|About this Abstract
||2017 TMS Annual Meeting & Exhibition
||Deformation and Transitions at Interfaces
||The Zero-energy Grain Boundary and Consequences to Grain Growth
||Ricardo H. R. Castro, Nazia Nafsin
|On-Site Speaker (Planned)
||Ricardo H. R. Castro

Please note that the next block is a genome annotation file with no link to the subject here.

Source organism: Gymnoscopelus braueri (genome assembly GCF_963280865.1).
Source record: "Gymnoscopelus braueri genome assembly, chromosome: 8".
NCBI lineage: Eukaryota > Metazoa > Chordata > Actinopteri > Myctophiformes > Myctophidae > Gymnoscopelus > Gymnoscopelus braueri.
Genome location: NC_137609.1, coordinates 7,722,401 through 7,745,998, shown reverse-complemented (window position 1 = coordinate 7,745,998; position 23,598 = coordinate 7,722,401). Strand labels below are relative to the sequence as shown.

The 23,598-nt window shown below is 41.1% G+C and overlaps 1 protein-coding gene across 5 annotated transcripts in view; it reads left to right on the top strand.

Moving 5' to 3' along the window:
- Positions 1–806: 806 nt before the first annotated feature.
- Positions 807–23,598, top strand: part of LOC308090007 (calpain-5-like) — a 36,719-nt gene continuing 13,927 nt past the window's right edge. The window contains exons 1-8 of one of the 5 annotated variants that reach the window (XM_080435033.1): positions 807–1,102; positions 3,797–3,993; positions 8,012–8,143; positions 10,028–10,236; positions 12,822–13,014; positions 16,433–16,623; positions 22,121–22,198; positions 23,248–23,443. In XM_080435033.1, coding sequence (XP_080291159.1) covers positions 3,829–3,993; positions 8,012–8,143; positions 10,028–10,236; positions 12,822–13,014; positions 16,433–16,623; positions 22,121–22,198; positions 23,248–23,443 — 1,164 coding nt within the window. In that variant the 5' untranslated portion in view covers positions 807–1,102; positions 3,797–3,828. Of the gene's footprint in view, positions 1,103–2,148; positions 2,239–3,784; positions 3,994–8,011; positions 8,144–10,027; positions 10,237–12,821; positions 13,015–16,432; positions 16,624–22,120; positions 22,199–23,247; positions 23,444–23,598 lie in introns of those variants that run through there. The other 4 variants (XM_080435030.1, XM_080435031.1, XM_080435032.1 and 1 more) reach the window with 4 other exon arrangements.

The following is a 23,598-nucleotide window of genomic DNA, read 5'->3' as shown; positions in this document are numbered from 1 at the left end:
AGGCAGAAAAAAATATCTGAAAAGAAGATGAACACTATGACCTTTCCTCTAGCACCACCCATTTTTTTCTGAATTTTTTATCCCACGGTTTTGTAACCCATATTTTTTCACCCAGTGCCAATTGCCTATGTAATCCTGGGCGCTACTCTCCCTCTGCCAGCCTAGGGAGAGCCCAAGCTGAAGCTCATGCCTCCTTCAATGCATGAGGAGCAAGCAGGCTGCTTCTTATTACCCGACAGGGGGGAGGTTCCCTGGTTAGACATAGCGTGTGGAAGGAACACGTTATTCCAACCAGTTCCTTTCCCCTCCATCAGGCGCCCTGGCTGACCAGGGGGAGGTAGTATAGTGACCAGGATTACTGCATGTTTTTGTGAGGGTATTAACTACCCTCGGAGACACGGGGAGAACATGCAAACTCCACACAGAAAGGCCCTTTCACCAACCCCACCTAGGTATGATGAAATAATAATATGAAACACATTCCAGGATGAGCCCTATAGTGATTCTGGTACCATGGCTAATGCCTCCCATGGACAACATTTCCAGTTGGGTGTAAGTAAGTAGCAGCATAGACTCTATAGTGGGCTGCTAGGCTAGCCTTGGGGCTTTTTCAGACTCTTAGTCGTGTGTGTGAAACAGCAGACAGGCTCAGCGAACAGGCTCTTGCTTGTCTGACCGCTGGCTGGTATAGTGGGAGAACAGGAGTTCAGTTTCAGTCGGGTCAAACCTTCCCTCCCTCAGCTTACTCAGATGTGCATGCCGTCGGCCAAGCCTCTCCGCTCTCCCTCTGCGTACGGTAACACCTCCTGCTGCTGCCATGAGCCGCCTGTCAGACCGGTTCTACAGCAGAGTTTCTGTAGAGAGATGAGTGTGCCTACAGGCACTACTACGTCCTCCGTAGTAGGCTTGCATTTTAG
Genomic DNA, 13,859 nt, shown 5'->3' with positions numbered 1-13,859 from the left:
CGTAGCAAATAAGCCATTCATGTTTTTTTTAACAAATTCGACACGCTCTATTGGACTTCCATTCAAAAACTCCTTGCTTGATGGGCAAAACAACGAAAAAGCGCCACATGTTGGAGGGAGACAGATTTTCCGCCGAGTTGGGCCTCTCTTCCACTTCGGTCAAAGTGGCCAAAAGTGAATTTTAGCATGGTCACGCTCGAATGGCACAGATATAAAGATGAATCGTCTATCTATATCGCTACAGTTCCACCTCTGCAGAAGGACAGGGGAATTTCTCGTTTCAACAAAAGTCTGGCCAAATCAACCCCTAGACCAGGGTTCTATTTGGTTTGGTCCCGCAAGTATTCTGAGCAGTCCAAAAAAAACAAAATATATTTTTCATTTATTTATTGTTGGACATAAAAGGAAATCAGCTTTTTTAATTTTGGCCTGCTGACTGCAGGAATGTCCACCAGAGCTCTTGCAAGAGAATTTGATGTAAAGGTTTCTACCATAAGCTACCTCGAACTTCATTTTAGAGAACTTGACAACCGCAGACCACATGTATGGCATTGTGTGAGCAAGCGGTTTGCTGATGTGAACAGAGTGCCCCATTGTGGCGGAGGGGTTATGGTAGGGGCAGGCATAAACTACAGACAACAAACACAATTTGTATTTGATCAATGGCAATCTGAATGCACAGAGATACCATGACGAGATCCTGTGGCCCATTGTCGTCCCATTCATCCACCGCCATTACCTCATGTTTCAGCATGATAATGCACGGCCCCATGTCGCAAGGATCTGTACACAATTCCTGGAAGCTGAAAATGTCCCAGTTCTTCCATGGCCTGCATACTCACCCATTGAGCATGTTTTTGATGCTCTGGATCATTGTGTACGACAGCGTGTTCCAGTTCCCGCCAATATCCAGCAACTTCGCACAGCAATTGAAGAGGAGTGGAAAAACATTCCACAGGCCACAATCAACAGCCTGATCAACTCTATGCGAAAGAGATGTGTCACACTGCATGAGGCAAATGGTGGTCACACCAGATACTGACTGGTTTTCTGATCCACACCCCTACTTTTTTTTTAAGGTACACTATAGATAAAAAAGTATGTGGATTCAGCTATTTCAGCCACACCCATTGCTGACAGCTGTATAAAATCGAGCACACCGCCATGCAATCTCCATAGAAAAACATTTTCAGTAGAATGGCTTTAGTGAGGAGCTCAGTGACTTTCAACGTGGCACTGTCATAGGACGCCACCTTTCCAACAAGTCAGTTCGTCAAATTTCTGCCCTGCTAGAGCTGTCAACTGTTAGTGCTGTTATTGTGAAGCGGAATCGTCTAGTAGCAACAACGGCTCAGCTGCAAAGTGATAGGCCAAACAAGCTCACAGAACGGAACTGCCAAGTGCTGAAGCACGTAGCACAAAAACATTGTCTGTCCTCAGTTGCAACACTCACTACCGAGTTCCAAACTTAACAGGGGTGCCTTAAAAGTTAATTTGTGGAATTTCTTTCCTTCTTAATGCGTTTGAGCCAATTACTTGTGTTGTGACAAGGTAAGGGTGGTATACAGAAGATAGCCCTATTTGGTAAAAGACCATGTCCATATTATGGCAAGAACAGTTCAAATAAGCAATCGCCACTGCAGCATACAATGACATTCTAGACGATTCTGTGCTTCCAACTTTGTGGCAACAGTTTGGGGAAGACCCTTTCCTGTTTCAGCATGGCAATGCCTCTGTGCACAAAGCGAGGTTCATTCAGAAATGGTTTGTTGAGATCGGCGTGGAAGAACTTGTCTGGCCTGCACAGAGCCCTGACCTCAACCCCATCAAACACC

Nanocrystalline bulk materials (also called nanograined materials) are intrinsically unstable due to the excess energies coming from extensive grain boundary areas. Designed dopants prone to segregation to boundaries have been proposed to lower excess energies, increasing stability against coarsening and enabling the nanostructural features to survive high temperature processing and operational environments. It has been theoretically proposed that the grain boundary energy of a material can eventually zero as a function of dopant concentration, signifying negligible driving force for growth – an infinitely stable nanomaterial. In this work we use highly sensitive microcalorimetry to experimentally measure the absolute grain boundary energy of gadolinium doped nanocrystalline zirconia as a function of grain size and show that the energy can indeed reach a quasi-zero energy state (0.05 J.m-2) when a critical grain boundary dopant enrichment is achieved. This thermodynamic condition leads to unprecedented coarsening resistance.